Media: Just Don't Call Me Big Nose. ; China Is Opening Up to Foreign Businessmen but Is Still Closed to Free Journalism. Sky News's RICHARD BESTIC, Who Recently Left Beijing after Five Years, Reports on the Cultural and Legal Barriers Facing Western Reporters
Bestic, Richard, The Independent (London, England)
Communist China's propaganda machine is an extraordinary thing. It is heavy-handed and brutally simplistic. George Orwell would recognise every nut and bolt in its cumbersome structure. It is also annoyingly successful - the country's image overseas has never been better.
Indeed, China's reputation has entered a golden era; it is universally regarded as a stable country with a booming economy and, as it takes on the trappings of a regional power, investment is pouring in.
While reporting that type of news was always easy when I was Sky News's Asia correspondent in Beijing, I discovered that there is a distinct etiquette in an extreme regime of media manipulation.
You should never ask job applicants if they are "interested in politics". It's not polite. Nobody in China is "interested in politics", unless of course they happen to be a Communist Party member or a subversive. Most of China's teeming millions don't want to be either.
Although Chinese nationals are banned by law from working in an editorial capacity for a foreign news organisation, I was always keen to employ people who had a good understanding of journalism. And there are many colleges in China teaching journalism.
Hailed as a "model student", my Chinese assistant was ordered to return to university to receive her diploma - a successful end to five years hard study. But she was informed she must spend a week in quarantine on campus because of Sars. Bemused, I told her to ask why.
The question threw college masters into a red rage. Her audacity was not to be tolerated. Five years of journalism school and they'd succeeded only in purging a "W".
Sometimes in China, I found messages teetering between the absurd and the obscene. I can remember standing on the steps of the Great Hall of the People in Tiananmen Square, gazing down on the biggest collection of Ferrari sports cars I'd ever seen: communists flaunting capitalist baubles in the political heart of the nation, in order to mark 10 years of Ferrari sales in China. Days before, a man had been sentenced to three years in jail for attacking socialism. If those driving the propaganda machine were a little embarrassed by the irony of it all, nobody was saying.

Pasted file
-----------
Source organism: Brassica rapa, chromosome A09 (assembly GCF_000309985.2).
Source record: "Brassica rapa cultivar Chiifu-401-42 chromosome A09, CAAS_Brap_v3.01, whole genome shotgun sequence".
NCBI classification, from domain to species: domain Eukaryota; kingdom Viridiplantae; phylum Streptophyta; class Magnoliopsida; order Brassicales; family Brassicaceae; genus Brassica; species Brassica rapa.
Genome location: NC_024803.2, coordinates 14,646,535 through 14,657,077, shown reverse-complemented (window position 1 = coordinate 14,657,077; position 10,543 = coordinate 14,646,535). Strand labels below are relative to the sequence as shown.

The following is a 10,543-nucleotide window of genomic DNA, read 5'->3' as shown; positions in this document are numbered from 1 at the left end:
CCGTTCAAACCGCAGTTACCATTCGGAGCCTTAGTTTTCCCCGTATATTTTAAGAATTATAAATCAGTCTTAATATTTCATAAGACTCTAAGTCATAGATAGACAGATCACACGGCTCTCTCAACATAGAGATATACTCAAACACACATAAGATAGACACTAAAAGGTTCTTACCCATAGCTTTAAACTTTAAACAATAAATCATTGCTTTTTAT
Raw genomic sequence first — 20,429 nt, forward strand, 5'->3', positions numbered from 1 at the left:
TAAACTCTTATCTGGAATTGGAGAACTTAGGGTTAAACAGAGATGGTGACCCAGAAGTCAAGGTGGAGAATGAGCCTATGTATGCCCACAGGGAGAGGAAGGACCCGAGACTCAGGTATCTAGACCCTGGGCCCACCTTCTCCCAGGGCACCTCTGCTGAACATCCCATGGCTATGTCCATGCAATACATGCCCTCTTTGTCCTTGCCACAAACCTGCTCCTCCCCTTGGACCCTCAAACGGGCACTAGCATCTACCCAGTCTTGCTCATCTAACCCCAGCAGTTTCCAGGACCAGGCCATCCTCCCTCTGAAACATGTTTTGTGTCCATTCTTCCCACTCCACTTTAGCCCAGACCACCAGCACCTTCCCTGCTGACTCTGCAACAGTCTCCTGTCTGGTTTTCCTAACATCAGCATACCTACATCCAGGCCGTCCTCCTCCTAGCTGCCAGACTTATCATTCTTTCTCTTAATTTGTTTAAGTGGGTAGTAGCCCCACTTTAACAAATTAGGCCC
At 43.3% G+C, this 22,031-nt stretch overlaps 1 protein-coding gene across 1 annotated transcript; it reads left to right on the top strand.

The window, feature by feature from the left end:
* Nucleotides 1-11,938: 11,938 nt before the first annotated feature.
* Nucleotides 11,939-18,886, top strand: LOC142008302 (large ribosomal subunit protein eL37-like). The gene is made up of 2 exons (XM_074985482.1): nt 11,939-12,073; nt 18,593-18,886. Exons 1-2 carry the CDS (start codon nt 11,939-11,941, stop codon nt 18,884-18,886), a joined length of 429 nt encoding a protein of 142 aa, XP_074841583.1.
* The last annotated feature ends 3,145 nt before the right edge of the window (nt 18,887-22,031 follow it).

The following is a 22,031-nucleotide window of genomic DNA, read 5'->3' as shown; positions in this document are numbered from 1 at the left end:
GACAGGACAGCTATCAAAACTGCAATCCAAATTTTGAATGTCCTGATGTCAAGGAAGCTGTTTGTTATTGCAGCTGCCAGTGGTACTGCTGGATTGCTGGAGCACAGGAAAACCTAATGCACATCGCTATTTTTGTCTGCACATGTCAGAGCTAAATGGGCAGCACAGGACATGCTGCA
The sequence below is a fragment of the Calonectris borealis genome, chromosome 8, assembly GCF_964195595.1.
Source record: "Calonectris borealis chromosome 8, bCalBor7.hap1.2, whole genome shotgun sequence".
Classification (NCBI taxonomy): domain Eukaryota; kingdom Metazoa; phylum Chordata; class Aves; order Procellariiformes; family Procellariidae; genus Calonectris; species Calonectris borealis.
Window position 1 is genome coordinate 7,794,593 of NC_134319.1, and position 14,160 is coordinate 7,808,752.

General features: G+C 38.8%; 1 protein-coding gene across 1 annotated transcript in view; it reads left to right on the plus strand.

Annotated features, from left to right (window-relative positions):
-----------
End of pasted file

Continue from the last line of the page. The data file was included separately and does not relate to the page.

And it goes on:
But it's in the area of coverage by foreign news crews that China is particularly successful. They even make a little money on the side from eager news organisations desperate to send home images of a mysterious land.
Whenever I wished to cover a story in China, I would first need permission from officials. If they agreed, I would be obliged to take along a "minder" at pounds 55 per day - plus money for food and hotel accommodation.
And there's no such thing as a "one minder" policy in China. Sometimes, when crossing boundaries, the growth in the minder population would necessitate the hiring of a small bus.
Some of these minders could be deeply irritating. On one occasion, the Sky News crew and I spent days filming a wacky scientist who claimed to have found a cure for Aids by crushing cockroaches. A delightful story of complete nonsense, we finished the shoot needing simply to film a cockroach farm.
It was at this point our handler looked studiously at an official form held in his hand and solemnly told us we had made no request to film cockroaches. …